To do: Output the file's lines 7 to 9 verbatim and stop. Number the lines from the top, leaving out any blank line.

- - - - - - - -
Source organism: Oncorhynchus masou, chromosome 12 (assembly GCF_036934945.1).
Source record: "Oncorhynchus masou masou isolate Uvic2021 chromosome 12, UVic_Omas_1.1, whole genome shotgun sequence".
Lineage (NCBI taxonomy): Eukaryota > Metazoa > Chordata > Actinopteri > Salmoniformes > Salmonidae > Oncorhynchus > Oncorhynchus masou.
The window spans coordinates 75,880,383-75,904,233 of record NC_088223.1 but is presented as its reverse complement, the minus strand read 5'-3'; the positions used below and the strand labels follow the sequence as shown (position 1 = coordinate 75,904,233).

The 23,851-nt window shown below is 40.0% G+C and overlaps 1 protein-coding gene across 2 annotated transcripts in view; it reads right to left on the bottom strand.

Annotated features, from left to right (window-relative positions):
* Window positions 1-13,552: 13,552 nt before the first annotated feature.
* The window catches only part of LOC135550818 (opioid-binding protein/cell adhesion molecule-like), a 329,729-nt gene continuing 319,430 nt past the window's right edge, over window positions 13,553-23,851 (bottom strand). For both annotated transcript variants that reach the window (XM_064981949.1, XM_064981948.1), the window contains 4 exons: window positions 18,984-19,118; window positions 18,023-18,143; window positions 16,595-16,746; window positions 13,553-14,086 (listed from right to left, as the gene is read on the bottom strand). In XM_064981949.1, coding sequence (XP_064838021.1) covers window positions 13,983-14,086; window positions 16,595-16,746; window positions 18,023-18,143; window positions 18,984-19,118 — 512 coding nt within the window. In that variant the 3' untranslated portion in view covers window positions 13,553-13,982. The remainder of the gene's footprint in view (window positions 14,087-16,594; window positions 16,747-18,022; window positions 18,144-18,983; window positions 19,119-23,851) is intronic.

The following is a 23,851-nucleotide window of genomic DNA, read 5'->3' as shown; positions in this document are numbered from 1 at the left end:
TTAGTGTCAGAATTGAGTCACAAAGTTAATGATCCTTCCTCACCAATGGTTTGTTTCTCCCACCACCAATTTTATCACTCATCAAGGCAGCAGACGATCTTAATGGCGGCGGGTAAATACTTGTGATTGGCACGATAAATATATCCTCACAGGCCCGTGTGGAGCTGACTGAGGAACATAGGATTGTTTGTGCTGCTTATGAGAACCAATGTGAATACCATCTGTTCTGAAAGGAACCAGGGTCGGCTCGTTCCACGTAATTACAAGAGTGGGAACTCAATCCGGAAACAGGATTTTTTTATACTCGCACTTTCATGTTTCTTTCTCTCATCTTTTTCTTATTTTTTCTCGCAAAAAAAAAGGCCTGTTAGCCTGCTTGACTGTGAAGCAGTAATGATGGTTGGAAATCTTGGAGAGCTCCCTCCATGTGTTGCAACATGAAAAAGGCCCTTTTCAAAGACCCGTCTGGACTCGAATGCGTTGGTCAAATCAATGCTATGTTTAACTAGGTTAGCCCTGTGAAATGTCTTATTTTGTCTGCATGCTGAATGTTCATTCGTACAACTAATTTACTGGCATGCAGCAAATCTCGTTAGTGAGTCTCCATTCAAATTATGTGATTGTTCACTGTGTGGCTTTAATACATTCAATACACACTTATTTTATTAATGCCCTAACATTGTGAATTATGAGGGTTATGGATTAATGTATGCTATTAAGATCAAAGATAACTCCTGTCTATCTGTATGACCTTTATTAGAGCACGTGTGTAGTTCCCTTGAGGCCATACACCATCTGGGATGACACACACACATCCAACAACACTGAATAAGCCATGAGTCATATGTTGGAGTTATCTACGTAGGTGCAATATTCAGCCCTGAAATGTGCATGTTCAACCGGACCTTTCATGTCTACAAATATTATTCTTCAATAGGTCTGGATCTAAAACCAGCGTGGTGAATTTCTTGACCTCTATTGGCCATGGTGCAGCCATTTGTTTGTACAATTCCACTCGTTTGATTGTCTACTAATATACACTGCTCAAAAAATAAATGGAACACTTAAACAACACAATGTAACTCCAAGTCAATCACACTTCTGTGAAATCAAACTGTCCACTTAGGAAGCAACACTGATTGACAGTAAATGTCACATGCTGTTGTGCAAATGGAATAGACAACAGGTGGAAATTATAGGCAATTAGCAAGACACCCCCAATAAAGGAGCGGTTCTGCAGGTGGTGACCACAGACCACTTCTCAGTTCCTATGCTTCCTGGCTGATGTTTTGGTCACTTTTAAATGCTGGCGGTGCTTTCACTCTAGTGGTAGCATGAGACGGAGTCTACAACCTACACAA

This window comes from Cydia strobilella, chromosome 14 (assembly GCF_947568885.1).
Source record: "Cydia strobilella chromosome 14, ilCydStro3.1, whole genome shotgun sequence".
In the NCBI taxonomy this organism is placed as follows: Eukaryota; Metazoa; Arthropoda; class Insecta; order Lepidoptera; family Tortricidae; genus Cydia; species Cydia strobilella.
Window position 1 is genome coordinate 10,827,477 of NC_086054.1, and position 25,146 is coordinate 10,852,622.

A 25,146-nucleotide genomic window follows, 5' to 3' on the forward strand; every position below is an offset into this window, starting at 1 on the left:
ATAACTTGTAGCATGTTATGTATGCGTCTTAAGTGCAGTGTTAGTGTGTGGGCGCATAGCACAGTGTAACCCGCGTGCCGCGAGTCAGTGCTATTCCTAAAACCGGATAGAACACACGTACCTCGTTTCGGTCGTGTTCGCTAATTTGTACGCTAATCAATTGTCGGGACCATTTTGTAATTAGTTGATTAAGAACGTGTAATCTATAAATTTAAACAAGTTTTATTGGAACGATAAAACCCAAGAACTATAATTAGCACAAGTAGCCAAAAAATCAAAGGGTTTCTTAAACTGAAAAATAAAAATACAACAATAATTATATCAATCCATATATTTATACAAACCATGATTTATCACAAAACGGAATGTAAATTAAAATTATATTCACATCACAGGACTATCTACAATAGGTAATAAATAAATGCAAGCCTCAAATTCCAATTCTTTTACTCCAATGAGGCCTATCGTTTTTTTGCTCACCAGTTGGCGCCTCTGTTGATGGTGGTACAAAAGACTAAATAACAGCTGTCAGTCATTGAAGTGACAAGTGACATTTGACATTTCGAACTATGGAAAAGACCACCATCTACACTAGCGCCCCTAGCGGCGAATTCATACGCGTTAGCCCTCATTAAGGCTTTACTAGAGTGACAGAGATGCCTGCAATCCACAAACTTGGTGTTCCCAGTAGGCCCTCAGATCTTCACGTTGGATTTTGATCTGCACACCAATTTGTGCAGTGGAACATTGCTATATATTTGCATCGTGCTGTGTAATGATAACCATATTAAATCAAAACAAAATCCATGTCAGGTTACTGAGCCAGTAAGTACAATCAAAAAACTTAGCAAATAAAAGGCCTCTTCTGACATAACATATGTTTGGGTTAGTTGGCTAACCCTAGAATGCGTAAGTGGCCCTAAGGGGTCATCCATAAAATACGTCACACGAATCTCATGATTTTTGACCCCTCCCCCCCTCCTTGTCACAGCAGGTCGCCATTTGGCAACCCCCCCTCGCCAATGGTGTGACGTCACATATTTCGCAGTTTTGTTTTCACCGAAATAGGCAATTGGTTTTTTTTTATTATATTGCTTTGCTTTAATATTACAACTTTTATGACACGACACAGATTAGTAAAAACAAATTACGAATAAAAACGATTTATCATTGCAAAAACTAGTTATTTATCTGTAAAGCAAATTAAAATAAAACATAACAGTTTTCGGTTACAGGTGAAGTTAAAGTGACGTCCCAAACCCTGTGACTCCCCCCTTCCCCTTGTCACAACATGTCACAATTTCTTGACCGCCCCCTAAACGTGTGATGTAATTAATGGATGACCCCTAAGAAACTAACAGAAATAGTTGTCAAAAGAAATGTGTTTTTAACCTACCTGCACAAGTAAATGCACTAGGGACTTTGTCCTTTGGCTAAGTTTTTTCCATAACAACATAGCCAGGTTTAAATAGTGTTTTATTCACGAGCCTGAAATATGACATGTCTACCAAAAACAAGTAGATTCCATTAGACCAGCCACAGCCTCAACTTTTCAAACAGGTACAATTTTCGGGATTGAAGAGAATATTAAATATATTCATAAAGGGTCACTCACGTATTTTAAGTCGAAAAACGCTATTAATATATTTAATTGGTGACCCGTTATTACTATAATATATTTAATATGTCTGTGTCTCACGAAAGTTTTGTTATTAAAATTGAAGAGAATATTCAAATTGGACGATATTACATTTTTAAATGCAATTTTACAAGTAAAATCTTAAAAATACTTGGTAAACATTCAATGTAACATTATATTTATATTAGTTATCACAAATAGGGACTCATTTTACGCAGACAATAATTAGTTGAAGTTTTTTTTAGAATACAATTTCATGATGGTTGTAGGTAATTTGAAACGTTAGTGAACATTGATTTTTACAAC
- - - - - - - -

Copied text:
* Window positions 1-13,552: 13,552 nt before the first annotated feature.
* The window catches only part of LOC135550818 (opioid-binding protein/cell adhesion molecule-like), a 329,729-nt gene continuing 319,430 nt past the window's right edge, over window positions 13,553-23,851 (bottom strand). For both annotated transcript variants that reach the window (XM_064981949.1, XM_064981948.1), the window contains 4 exons: window positions 18,984-19,118; window positions 18,023-18,143; window positions 16,595-16,746; window positions 13,553-14,086 (listed from right to left, as the gene is read on the bottom strand). In XM_064981949.1, coding sequence (XP_064838021.1) covers window positions 13,983-14,086; window positions 16,595-16,746; window positions 18,023-18,143; window positions 18,984-19,118 — 512 coding nt within the window. In that variant the 3' untranslated portion in view covers window positions 13,553-13,982. The remainder of the gene's footprint in view (window positions 14,087-16,594; window positions 16,747-18,022; window positions 18,144-18,983; window positions 19,119-23,851) is intronic.

The following is a 23,851-nucleotide window of genomic DNA, read 5'->3' as shown; positions in this document are numbered from 1 at the left end: